In honor of many survivors, October is the National Breast Cancer Awareness month. It is really important to emphasize the fact that breast cancer is the most common type to be diagnosed in women (yes, men can receive breast cancer too). Every year almost 200,000 people are diagnosed, and unfortunately, a fourth of the population is expected to die from the disease.
Micaela Soria, a senior, recalls her grandmother’s experience with breast cancer. “My grandmother, Stella and I are extremely close. She was diagnosed when I was really young, and at the time I didn’t really understand what was happening. But I know that it would have greatly affected me if she wasn’t around now.” When asked about the process her grandmother had to face, Soria says, “It was really tough. My family is really old fashion, and my grandpa had a big burden on his shoulder, because he had to take care of everyone. It was very overwhelming for him.” Fortunately, Stella is now Breast cancer free and has occasional check ups.
Mackenzie Domingues also shares her story with a close, loved one who battled breast cancer.”I was really close to my mom’s co-worker of twenty years. I would always go with my mom to work. I was about twelve when I learned the news and couldn’t believe it. She had really long hair, and had to cut it all off. She was gone for almost a year and we would check in on her several times.Thankfully, she is doing great and now is in remission.”
Even though October is Breast Cancer Awareness month, we all must be aware that there are also tons of other types that affect people. It may occur anywhere in the body, from head to toe. I had the opportunity to speak with our very own student here at El Diamante, Chase Burch, who received cancer at a young age, but successfully defeated it and is now cancer free.
“When I was ten, I remember that I had headaches, and my parents thought it was not a big deal thinking it was just the flu.” But it got worse. “I don’t remember much. But I was taken to Fresno in an ambulance for an emergency surgery. Then the doctor told my parents that I was diagnosed with Cancer, specifically Medulloblastoma.” Medullablastoma, is a brain tumor, and the growth of abnormal cells in the tissues of the brain. “I remember my mom saying, ‘This is not it. we’re going to find the best option for our daughter.’” Burch’s family then learned about St. Jude’s hospital and began undergoing treatment. Chase learned this was a serious issue soon. “I left the hospital to visit home for a little bit, and I saw my grandma was doing jumping jacks. When I attempted to, I couldn’t do anything.” Not only did Chase learn how serious cancer was, she was forced to suffer through harsh conditions and treatments. “I had radiation for six weeks and went through chemotherapy for four months. After surgery, I wasn’t able to walk and had to learn again, and I had a left hand deficiency.” Chase’s treatments and procedures lasted for about a year, but it was all worth it. “I began seeing a physical therapist and became better and better. And after another surgery, I was pretty much finished.” Luckily Chase finished her last treatment on her birthday. “I had my last treatment on my birthday. And I think it was the best birthday gift ever.” When I asked her about how she feels about life now, she replied, “I definitely appreciate life more. I’m so thankful for my family, friends, and really appreciate the little things.” This year, Chase is officially cancer free for 5 wonderful years.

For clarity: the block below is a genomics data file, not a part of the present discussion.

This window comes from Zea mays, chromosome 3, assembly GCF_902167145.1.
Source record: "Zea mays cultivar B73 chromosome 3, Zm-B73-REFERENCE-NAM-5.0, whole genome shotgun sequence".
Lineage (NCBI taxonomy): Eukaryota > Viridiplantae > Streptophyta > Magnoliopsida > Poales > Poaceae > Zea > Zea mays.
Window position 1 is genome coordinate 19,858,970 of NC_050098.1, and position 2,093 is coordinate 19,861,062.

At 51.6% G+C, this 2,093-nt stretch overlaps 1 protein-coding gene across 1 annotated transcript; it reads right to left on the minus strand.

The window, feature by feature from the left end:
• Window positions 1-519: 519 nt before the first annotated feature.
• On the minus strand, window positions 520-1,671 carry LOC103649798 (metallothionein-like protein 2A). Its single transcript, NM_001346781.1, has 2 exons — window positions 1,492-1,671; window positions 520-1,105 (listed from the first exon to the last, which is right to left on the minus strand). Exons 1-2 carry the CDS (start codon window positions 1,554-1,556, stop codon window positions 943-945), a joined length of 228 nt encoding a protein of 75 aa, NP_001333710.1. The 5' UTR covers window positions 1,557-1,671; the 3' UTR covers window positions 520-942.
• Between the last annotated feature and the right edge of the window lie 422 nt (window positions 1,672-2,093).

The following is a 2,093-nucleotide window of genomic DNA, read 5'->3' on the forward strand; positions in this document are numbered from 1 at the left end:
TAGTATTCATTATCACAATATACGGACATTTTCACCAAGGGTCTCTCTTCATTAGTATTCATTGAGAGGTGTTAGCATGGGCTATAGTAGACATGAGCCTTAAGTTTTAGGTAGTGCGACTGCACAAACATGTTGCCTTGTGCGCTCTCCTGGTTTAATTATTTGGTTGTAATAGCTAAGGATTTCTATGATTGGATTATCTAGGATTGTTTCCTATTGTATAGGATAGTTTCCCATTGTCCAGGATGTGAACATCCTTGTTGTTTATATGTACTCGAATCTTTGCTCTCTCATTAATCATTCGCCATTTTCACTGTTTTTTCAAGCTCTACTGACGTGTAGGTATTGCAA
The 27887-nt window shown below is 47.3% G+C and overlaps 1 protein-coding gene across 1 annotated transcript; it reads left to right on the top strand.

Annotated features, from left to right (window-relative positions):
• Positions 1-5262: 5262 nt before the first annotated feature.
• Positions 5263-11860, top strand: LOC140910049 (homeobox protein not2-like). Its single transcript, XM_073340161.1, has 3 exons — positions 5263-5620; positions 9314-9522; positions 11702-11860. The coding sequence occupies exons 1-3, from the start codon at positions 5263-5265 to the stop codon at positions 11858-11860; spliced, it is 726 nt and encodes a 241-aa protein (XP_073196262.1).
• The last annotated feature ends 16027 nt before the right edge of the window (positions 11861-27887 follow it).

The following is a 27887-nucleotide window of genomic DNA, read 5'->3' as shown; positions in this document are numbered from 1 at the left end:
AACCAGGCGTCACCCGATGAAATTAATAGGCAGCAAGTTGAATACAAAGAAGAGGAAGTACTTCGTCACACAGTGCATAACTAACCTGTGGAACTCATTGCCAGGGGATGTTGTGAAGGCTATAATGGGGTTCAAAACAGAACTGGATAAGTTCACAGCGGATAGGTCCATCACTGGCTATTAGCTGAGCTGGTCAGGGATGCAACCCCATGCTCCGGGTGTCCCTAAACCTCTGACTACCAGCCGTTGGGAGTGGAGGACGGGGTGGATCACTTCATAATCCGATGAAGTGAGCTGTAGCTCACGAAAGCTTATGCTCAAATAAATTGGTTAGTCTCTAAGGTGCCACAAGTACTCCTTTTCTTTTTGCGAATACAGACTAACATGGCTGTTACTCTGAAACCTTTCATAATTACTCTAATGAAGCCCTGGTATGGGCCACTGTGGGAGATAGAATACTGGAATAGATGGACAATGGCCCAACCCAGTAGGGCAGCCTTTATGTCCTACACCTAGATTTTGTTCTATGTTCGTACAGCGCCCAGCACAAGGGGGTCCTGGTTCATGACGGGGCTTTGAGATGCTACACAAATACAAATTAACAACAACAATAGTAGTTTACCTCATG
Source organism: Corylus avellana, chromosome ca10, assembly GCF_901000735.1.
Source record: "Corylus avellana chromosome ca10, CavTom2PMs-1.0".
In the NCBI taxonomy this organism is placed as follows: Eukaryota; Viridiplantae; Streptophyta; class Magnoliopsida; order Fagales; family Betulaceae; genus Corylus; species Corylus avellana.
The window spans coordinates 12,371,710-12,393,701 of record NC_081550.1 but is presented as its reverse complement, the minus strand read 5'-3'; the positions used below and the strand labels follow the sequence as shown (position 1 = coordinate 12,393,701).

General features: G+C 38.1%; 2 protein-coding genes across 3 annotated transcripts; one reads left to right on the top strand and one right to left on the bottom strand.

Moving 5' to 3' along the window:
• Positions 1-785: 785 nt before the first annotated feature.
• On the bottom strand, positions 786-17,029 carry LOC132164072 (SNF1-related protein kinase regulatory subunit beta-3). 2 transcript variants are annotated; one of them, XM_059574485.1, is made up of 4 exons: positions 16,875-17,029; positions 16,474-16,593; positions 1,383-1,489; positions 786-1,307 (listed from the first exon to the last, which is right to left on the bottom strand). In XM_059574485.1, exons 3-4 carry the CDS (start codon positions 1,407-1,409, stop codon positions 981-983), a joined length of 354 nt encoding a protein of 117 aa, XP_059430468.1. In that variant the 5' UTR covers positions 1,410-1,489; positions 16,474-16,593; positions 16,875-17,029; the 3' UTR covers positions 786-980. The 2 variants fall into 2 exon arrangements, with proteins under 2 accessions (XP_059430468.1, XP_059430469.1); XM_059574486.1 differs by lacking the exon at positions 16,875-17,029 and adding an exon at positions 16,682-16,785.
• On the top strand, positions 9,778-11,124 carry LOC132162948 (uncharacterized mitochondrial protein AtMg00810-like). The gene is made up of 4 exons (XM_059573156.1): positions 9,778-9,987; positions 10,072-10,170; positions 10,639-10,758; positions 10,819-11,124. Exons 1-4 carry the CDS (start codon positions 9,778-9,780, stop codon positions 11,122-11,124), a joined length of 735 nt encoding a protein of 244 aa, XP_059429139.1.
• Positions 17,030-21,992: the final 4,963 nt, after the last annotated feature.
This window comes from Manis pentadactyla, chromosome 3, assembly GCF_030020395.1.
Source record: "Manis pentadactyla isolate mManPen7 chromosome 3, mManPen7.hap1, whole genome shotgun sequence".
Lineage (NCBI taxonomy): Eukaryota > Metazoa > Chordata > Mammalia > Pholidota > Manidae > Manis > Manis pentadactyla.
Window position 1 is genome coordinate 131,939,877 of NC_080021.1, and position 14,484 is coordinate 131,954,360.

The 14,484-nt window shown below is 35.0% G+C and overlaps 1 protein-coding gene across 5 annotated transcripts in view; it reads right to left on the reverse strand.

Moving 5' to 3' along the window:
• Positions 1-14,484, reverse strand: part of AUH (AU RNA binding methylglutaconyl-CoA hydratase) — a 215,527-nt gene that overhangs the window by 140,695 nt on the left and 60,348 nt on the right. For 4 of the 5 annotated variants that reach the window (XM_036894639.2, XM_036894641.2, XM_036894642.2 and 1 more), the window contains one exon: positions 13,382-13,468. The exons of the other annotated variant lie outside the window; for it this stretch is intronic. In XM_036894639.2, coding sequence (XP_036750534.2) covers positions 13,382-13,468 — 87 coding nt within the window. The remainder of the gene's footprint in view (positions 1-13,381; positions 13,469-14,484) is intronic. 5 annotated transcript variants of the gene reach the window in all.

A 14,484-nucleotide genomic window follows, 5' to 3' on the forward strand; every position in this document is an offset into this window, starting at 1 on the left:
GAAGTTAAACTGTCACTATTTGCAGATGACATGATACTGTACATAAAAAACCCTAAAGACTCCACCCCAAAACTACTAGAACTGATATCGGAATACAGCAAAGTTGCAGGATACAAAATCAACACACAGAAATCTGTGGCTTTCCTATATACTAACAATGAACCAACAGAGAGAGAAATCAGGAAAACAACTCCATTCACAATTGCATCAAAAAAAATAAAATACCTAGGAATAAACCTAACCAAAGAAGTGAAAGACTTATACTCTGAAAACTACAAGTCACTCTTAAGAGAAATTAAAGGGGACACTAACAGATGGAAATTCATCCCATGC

Chase’s family also created a foundation called “Hats and Hair from Kids Who Care.”
“One day, My friends from elementary school wanted to raise money to buy me wigs to wear. And my mom actually clipped on hair pieces on a baseball cap and told me to try it on. I never took it off because I loved it so much!” Mrs. Bitney’s homeroom, with your help, actually donated all the proceeds from the annual pumpkin decorating contest to the “Hats and Hair From Kids Who Care” foundation. If you would like to donate or help out, please check out http://www.hatsandhair.blogspot.com/
So remember it is very important to become aware of this deadly cause. Keep in mind that if we all take part, we can eventually end cancer becoming the number one cause of death.